Facebook versus Russia's Koobface gang
FACEBOOK took a very unusual step for a multinational this week, when it publicly accused five Russian men of running a multimillion dollar scam against hundreds of thousands of its users.
The “Koobface gang”, as the quintet are known, are accused of infecting social network users’ computers with a malicious software “worm”.
The global network of up to 800,000 remotely-controlled machines became a lucrative business for the gang. Other cyber criminals would pay them to bombard their victims with adverts for fake anti-virus software, or to hijack Google searches to deliver traffic to rogue pharmacy websites.
In just the year up to June 2010, it is estimated the Koobface gang pocketed $2m running their scam, which began back in 2008. Their haul was not particularly large by the standards of organised crime online, which runs off with billions every year, but they pioneered exploitation of Facebook users.
The Koobface worm spread itself by sending fake messages on Facebook and other social networks to its victims’ friends. If the recipient of the message clicked on a link that promised “you look just awesome in this movie”, or similar, they were directed to a website that told them to update their Adobe Flash software.
Those who fell for the trick actually downloaded software that took control of their computer and recruited it to the gang’s network.
Now, Facebook wants to see the five men pay for their crimes. The firm says it knows who the members of the gang are, the address of their downtown St Petersburg office and much more, even going so far as to name them in American reports.
“People who engage in this type of stuff need to know that their name and real identity are going to come out eventually and they’re going to get arrested and they’re going to be targeted,” Joe Sullivan, Facebook’s head of security told The New York Times.
In response, independent security researchers have also published their intelligence on the gang, which includes evidence of a luxurious lifestyle. One group holiday, documented on a photo-sharing website, saw them gallivant from Spain to the French Riviera and Monte Carlo, before ending up at a casino in Germany.
Yet by going public with the allegations, Facebook has also shown its frustration that the Koobface gang might not be arrested.
Russia has long held a reputation as a haven for criminal hacking gangs. British cyber crime investigators privately express huge frustration with the lack of cooperation from law enforcement authorities there.
The Americans have similar problems. On Tuesday the FBI trumpeted the arrest and successful extradition of Vladimir Zdorovenin, a Russian, for online credit card scams and stock manipulation.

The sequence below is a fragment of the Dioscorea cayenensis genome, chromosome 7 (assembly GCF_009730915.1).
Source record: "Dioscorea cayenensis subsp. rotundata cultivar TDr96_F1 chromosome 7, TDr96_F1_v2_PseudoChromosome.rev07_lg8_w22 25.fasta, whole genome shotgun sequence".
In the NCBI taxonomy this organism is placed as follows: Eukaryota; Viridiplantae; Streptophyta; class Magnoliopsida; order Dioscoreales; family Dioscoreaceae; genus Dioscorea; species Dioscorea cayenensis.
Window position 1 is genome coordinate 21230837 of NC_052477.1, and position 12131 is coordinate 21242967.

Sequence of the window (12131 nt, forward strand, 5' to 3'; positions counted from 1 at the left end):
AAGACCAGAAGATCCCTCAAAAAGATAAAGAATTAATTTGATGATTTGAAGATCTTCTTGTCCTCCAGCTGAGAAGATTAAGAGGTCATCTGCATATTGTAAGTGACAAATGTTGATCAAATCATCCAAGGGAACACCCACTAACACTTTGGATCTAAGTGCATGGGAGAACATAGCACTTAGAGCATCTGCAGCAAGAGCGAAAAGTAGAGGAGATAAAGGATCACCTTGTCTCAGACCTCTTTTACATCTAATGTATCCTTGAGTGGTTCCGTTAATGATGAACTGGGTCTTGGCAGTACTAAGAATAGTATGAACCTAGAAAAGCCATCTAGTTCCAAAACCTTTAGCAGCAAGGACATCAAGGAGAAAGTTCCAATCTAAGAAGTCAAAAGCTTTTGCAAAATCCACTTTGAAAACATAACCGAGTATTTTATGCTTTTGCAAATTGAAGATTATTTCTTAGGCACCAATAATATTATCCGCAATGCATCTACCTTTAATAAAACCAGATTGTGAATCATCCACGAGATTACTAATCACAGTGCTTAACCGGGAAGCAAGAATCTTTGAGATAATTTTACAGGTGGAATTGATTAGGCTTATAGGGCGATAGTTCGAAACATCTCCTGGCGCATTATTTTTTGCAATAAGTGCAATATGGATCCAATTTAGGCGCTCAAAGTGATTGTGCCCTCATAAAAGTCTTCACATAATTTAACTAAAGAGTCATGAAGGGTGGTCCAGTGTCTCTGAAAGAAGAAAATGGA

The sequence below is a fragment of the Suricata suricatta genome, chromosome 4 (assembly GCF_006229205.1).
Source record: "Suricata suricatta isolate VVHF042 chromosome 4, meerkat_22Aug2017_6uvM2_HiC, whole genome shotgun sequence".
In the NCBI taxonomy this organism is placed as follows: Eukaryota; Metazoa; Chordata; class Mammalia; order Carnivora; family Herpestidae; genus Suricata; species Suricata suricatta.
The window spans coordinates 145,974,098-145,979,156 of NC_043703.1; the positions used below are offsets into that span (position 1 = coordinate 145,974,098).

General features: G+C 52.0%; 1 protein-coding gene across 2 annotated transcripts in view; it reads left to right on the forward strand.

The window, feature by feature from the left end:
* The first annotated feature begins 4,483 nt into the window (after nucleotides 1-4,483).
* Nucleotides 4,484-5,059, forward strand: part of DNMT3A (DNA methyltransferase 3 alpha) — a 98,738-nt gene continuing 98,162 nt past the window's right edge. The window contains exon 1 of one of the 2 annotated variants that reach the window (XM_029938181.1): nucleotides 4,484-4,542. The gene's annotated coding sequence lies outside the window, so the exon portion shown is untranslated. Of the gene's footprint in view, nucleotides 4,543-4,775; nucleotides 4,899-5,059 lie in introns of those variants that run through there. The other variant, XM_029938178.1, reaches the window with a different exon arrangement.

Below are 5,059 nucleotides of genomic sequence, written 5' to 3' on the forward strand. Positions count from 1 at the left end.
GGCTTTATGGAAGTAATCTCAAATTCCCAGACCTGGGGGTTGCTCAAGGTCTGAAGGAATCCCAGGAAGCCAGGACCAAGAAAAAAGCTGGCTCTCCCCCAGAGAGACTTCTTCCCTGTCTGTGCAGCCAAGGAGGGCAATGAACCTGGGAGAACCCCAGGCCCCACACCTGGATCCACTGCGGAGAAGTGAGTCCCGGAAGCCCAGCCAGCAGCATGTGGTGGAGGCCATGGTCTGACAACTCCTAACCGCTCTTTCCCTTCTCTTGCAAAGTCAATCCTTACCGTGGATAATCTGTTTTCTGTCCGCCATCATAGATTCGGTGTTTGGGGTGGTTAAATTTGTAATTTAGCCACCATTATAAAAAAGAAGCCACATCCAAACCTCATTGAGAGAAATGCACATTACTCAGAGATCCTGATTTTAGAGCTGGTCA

“We will reach out across the globe, and wait as long as it takes to bring cyber criminals to justice,” said Preet Bharara, a US federal prosecutor.
Nevertheless, Mr Zdorovenin’s collar was not felt in his homeland. He was arrested on a trip to Zurich, and extradited by cooperative Swiss authorities.
The picture in Russia is more complicated than one of a lawless “Wild East”, however, according to Sean Sullivan, a security researcher at F-Secure, based in neighbouring Finland.
“Some folks paint with too broad a brush,” he says.
“They think of Russia as just one monolith rather than remembering it’s the Russian Federation. A lot of good guys are in Moscow, for example.
“The Koobface guys are in St Petersburg… it’s like when you think of the American mob and Al Capone you think of the city of Chicago. St Petersburg comes up surprisingly often in our investigations. In fact we’re not surprised anymore when it comes up”
St Petersburg is famous in internet security circles as the home of the Russian Business Network, a sprawling digital criminal enterprise involved in seemingly every type of crime online, from spam to hosting child abuse websites. Unconfirmed rumours abound of close or even blood ties between local politicians and senior mobsters.
To Sean Sullivan, Facebook’s public naming and shaming of the Koobface gang looks less like an blow against them and more like an admission that efforts to have them arrested have so far failed. Their names have been known to investigators for so long among they were beginning to spread online.
“This just puts an official stamp on the accusations,” he said.
“I don’t think they would take this tack to put pressure on the gang. I think it actually undermines any efforts to get these guys arrested. It makes it too political.”
Following a concerted fight back that began in March, Facebook says it has been free of Koobface infections for the past nine months.
“We are confident that our work in identifying those responsible will put a significant dent in their ability to harm those online and lead to a safer internet for all,” it said in a blog post.
The idea of discomfiting the Koobface gang, who have seen their names and faces plastered across the web this week, must have cheered Facebook executives. The fact that even as operators of the world’s busiest website, representing more than 800 million users, they can’t get authorities to actually arrest these criminals, must be a less happy thought.